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Remote Sensing Technology for Early Detection of Root Decline in Putting Green Turfgrass

Matthew Tucker: Mississippi State University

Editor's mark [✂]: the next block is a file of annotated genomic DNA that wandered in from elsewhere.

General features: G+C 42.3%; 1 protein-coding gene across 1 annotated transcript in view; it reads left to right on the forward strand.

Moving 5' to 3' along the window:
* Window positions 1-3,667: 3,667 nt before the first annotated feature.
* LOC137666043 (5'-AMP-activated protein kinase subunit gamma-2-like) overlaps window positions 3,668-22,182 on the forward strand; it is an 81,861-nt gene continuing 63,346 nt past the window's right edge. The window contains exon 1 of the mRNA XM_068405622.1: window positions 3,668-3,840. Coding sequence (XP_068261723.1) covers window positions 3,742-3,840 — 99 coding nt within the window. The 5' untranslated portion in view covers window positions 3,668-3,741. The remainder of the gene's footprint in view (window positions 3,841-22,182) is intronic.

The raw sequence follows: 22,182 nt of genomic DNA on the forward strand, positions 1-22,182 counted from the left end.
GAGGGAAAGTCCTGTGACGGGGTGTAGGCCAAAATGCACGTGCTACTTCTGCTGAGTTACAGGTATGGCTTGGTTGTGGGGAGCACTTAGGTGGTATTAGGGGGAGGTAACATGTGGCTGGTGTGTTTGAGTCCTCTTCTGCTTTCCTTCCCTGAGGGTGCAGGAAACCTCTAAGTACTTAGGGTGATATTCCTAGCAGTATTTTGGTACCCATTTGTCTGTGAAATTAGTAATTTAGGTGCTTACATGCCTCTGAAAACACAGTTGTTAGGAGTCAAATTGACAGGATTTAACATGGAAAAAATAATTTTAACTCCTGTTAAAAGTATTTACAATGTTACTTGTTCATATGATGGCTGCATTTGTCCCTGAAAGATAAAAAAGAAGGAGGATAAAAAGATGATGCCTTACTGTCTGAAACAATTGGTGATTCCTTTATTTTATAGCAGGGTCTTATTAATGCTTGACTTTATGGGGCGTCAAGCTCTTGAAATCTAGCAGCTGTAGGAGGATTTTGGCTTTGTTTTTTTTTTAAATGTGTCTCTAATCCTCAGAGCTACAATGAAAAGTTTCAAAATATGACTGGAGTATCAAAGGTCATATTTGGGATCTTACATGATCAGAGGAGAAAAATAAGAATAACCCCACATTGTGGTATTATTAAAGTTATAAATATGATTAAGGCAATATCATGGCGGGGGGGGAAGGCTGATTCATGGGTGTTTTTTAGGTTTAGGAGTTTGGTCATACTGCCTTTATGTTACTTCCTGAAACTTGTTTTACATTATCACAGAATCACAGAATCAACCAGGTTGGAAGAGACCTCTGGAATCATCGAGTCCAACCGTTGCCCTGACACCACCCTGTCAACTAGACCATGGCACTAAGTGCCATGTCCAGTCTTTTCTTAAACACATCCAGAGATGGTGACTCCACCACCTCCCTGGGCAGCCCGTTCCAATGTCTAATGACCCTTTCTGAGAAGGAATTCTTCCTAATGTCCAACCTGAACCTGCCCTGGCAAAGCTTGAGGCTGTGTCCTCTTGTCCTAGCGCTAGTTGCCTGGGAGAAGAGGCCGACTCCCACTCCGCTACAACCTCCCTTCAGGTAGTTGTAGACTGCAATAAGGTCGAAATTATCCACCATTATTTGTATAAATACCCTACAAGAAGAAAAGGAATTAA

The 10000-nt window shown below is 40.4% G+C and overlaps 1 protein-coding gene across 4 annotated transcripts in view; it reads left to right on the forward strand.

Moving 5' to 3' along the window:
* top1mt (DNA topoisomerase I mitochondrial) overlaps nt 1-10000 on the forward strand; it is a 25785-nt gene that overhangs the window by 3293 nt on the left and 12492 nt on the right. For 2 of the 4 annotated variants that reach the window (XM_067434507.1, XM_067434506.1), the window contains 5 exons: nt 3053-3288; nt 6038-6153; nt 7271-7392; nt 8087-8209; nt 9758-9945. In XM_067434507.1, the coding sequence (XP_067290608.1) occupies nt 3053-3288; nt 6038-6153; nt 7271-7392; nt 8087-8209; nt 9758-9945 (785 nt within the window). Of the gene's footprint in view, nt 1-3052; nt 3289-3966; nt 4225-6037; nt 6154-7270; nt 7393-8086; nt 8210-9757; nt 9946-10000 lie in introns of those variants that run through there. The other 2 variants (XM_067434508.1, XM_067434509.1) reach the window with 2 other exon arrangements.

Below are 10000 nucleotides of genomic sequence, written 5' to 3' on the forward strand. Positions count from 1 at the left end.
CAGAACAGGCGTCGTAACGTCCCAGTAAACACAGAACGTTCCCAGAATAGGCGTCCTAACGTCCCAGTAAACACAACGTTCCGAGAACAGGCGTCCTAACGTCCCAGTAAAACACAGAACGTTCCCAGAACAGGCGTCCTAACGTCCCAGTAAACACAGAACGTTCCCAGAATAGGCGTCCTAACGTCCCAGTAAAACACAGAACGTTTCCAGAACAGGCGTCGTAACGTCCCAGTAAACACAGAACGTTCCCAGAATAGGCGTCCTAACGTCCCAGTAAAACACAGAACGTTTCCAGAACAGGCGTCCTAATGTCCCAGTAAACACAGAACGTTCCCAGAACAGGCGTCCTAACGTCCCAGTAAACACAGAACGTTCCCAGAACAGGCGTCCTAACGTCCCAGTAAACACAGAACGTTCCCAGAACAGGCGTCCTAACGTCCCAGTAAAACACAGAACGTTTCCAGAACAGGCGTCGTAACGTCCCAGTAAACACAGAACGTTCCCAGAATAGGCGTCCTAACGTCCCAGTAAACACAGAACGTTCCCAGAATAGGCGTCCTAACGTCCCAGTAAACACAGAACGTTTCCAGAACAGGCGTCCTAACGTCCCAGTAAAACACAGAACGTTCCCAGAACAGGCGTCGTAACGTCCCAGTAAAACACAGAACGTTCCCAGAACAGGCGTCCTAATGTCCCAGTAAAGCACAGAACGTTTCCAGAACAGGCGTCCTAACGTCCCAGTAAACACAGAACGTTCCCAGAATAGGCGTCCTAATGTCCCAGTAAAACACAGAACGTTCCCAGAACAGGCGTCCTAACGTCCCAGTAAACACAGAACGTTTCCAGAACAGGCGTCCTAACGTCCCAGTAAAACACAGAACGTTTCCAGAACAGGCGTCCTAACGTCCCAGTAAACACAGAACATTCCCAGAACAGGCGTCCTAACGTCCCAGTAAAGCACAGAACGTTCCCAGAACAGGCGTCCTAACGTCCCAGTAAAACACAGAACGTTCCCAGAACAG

<div>Root decline is associated with ultradwarf bermudagrass (UDB) greens during the summer months in the southeastern United States. Abiotic factors coupled with a complex of fungal root pathogens from the genera <em>Gaeumannomyces</em>, <em>Magnaporthiopsis</em>, and the novel, <em>Candidacolonium cynodontis</em> contribute to this syndrome. Remote sensing technologies (RST) are commonly used in precision agriculture; however, management of amenity turfgrasses have not kept pace. The goal of this study is to demonstrate the application of RST for use in monitoring UDB for plant health and the distribution of root decline pathogens within putting greens. A fishnet grid system using ArcGIS was established for sampling (n = 254) putting greens. Aerification cores were collected within 2.4 m<sup>2</sup> of each centroid. Composite root samples were analyzed for root health using WinRhizo Pro and fungal identification was based on multiplex qPCR assays. Normalized Difference Vegetation Index (NDVI) using a drone and visual turfgrass quality ratings were conducted when UDB was actively growing. To date, <em>Magnaporthiopsis</em>, <em>C. cynodontis</em>, and <em>Gaeumannomyces</em> spp. were detected in association with UDB roots at 55, 15, and 10%, respectively. NDVI ratings (scale=0–1; 1=highest reflectance) in those quadrats were ≤ 0.375 and root health averaged < 10%. Results of this research may serve as a model to integrate RST into turfgrass management for early disease detection and reduced fungicide inputs.</div>

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